Peter Smith, general secretary of the Association of Teachers and Lecturers, said: ‘Countries which outperform the UK in education do not achieve success by working teachers to death.’

Very short speeches do not need any introductory punctuation:

He called ‘Good morning!’
and neither does a quotation that is fitted into the syntax of the surrounding sentence:
He is alleged to have replied that ‘our old college no longer exists’.

The words yes and no and question words such as where and why are enclosed in quotation marks where they represent direct speech, but not when they represent reported speech or tacit paraphrasing:

She asked, ‘Really? Where?’
He said ‘Yes!’, but she retorted ‘No!’
The governors said no to our proposal.
When I asked to marry her, she said yes.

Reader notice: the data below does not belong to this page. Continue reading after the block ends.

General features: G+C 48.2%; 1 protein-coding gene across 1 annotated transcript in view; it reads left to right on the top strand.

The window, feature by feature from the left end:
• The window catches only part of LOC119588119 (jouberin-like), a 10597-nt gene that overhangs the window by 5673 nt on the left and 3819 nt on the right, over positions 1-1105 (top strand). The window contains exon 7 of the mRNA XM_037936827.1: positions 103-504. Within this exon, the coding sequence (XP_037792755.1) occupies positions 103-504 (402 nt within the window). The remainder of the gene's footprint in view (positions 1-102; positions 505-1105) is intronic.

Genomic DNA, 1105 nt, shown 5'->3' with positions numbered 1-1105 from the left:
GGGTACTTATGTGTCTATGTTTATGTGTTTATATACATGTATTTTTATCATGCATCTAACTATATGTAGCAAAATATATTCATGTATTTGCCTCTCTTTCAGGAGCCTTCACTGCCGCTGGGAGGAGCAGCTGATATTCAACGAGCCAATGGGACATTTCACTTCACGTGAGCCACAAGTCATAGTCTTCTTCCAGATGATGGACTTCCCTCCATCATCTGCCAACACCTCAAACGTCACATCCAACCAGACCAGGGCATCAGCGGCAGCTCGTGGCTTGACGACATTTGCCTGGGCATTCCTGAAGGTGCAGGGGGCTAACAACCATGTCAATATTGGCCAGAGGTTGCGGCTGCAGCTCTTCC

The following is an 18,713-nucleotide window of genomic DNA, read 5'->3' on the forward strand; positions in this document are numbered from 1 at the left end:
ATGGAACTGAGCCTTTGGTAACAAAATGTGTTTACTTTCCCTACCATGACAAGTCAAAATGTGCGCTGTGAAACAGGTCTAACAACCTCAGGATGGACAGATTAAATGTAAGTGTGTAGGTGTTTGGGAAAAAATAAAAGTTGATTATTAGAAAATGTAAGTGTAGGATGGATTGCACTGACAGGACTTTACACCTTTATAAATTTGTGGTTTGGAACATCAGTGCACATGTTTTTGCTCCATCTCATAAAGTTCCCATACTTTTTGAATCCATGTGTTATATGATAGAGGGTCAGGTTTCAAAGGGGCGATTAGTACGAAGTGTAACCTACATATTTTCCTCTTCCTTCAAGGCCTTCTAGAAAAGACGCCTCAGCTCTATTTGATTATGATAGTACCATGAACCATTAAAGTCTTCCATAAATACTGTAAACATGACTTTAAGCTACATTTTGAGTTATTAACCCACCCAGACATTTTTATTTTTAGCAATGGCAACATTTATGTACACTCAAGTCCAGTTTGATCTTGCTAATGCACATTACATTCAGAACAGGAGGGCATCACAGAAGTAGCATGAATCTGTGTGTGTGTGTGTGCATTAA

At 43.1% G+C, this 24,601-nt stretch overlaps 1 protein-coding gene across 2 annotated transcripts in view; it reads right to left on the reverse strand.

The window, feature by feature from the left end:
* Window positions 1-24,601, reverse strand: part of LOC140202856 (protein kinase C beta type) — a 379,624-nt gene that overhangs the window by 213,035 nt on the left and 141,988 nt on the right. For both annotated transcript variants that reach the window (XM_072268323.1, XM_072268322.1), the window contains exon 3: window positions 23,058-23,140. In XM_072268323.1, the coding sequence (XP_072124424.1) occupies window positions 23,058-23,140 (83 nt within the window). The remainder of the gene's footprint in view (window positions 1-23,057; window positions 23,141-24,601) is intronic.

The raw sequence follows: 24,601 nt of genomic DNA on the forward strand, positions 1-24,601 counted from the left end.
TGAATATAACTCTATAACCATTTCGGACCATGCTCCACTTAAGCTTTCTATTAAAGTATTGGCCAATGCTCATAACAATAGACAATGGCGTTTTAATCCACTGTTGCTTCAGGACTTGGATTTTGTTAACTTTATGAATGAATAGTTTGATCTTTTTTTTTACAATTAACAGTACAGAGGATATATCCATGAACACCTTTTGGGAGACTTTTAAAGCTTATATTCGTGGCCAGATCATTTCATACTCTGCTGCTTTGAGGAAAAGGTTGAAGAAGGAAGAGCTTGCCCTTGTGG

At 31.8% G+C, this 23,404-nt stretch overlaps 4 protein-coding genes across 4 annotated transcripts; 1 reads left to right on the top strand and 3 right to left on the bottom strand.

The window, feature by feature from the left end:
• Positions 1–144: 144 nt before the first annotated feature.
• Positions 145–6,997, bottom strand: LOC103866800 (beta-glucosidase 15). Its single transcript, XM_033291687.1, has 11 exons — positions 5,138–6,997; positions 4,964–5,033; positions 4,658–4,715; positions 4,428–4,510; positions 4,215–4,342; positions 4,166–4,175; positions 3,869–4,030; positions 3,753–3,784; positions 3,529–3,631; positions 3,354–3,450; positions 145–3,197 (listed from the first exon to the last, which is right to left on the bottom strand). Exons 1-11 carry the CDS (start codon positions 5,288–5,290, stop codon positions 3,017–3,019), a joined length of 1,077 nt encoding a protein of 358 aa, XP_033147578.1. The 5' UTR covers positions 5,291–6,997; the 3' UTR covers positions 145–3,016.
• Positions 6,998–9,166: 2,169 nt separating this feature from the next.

9.2.3 Quotation marks

Modern British practice is normally to enclose quoted matter between single quotation marks, and to use double quotation marks for a quotation within a quotation:

‘Have you any idea’, he said, ‘what “red mercury” is?’

The order is often reversed in newspapers, and uniformly in US practice:

“Have you any idea,” he said, “what ‘red mercury’ is?”
If another quotation is nested within the second quotation, revert to the original mark, either single-double-single or double-single-double.

Quotation marks with other punctuation

When quoted speech is broken off and then resumed after words such as he said, a comma is used within the quotation marks to represent any punctuation that would naturally have been found in the original passage. Three quoted extracts—with and without internal punctuation—might be:

Go home to your father.
Go home, and never come back.
Yes, we will. It’s a good idea.

When presented as direct speech these would be punctuated as follows:

‘Go home’, he said, ‘to your father.’
‘Go home,’ he said, ‘and never come back.’
‘Yes,’ he said, ‘we will. It’s a good idea.’

The last example above may equally be quoted in the following ways:

He said, ‘Yes, we will. It’s a good idea.’